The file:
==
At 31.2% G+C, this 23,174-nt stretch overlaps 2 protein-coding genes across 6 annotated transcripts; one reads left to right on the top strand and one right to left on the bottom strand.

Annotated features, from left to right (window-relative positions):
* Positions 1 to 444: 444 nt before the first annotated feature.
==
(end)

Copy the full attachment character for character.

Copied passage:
At 31.2% G+C, this 23,174-nt stretch overlaps 2 protein-coding genes across 6 annotated transcripts; one reads left to right on the top strand and one right to left on the bottom strand.

Annotated features, from left to right (window-relative positions):
* Positions 1 to 444: 444 nt before the first annotated feature.